I am the type of person who has a soundtrack playing in his head for just about every occasion. I associate specific pieces of music with signature moments of my life. Schubert’s Du Bist Die Ruh was the song my wife and I chose for the interlude of our wedding ceremony. Bach’s English Suite No. 1 was spinning inside our cheap Sony CD player when our son was born. I remember our son at two or three, dancing in the living room as soon as he heard the high opening note of the bassoon from Stravinsky’s Rite of Spring or the dissonant blast that opens his favorite of Ligeti’s Six Bagatelles for Wind Quintet. I wash dishes while humming Sidney Bechet’s soprano sax in Si Tu Vois Ma Mère or Art Blakey’s Moanin’ or Schumann’s heartbreaking Piano Quintet in E flat. And although my wife probably wishes I wouldn’t, or would do so less often, I’ve been known to launch into songs from Gilbert and Sullivan at the slightest provocation, such as an unsuspecting visitor’s innocent use of the word pirate.
A Good American, Alex George’s charming, sweet-natured US début novel, understands the power of music. In telling the saga of the Meisenheimer family, from Frederick and Jette’s immigration to Missouri in the early 1900s to their grandchildren’s travails in the present day, George often invokes music as a leitmotif to the proceedings, so often, in fact, that it becomes one of the novel’s central characters.
Many of the book’s more dramatic scenes incorporate music into the storyline. A household filled with song is silenced by the death of musical parents. A gifted singer is anguished by his inability to perform in public, or to serenade the woman he loves. The narrator and his brothers form a quartet when they are boys and continue singing together well into adulthood, for celebratory as well as solemn events. The restaurant the family runs is a home for jazz musicians in the part of the country that, along with New Orleans, would become synonymous with jazz.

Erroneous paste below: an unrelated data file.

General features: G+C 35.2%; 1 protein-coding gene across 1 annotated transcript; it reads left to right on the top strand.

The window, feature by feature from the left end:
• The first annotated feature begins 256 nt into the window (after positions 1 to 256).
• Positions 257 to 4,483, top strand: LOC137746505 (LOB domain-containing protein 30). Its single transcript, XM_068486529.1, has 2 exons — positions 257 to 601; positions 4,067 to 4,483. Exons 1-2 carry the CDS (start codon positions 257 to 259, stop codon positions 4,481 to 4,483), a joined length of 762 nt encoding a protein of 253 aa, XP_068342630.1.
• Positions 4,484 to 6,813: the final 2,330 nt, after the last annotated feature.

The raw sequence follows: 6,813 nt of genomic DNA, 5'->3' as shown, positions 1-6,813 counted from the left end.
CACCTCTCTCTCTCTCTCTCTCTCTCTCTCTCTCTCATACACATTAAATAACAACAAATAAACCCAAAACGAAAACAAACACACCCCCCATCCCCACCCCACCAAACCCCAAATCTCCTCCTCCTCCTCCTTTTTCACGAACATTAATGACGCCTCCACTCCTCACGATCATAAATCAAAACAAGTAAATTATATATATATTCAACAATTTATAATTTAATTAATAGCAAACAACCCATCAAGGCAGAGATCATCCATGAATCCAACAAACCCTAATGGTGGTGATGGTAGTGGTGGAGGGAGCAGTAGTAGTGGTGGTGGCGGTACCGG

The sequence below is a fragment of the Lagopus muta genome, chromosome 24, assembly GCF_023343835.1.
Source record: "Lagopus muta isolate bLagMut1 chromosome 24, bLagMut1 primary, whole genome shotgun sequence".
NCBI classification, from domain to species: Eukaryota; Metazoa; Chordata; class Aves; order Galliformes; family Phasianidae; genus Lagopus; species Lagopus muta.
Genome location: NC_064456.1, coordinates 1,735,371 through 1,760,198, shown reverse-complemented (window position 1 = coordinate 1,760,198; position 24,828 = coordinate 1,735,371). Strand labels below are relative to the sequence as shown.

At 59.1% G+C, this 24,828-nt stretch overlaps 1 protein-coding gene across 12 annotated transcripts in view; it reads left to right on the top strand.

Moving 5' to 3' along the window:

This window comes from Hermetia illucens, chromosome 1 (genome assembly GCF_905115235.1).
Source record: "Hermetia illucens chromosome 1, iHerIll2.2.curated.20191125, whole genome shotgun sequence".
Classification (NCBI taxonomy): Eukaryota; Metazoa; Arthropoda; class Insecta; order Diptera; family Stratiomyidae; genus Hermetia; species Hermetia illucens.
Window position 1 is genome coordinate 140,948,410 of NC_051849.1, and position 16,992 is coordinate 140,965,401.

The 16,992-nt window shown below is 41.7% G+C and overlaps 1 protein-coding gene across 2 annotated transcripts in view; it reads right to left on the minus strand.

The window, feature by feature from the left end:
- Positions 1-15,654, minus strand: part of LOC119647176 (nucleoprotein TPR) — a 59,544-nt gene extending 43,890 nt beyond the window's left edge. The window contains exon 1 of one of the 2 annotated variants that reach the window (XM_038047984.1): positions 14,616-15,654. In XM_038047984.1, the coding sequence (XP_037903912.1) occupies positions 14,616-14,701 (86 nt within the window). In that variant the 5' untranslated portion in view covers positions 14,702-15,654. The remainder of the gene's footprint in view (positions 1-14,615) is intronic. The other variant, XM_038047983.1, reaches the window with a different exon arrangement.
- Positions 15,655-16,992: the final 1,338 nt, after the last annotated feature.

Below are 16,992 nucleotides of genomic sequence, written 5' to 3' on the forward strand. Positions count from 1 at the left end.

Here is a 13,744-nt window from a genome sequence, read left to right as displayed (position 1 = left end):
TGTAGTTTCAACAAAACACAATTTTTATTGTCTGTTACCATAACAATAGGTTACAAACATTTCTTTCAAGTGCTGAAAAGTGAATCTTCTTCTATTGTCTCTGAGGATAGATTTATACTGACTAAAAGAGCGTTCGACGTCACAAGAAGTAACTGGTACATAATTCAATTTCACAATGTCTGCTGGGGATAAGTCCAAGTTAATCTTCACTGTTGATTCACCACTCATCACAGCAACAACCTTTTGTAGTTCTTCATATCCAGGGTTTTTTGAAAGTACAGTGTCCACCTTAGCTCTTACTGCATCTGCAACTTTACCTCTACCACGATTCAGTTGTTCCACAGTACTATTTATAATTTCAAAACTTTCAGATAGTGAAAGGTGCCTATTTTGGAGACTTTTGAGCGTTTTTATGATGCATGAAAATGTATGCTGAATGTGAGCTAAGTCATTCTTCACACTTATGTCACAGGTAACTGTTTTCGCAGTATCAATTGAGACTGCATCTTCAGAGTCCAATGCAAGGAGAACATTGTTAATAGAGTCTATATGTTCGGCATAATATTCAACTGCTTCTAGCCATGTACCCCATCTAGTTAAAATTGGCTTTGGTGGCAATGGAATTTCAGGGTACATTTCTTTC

The novel is a showcase not just for George’s obvious passion for music—in a lovely phrase, he refers to the blues as “the cracked holler of remorse”—but for his encyclopedic knowledge of it. Early in the narrative, we see Buddy Bolden wailing on his cornet. Later, a young Missouri pianist named Truman plays an aria from The Barber of Seville while stationed in Paris during World War One, thirty years before his ascension to the presidency. The book abounds with knowing references to jazz and opera. A Good American is as much a celebration of music, mostly American music, as it is a saga of a family.
Upon his arrival in the United States, the young Frederick Meisenheimer receives advice that becomes another of the novel’s leitmotifs: the one goal he should strive to achieve is to become the novel’s title. Through Meisenheimer’s story, George, a British lawyer now living in Missouri, reminds us that one of the proudest parts of America’s heritage in the 20th century is its music, the syncopations and polyrhythms—the swing—that are as much a part of the nation’s character as its industry and individualism. There have been many good Americans, but music, George suggests, is one of the best Americans of all.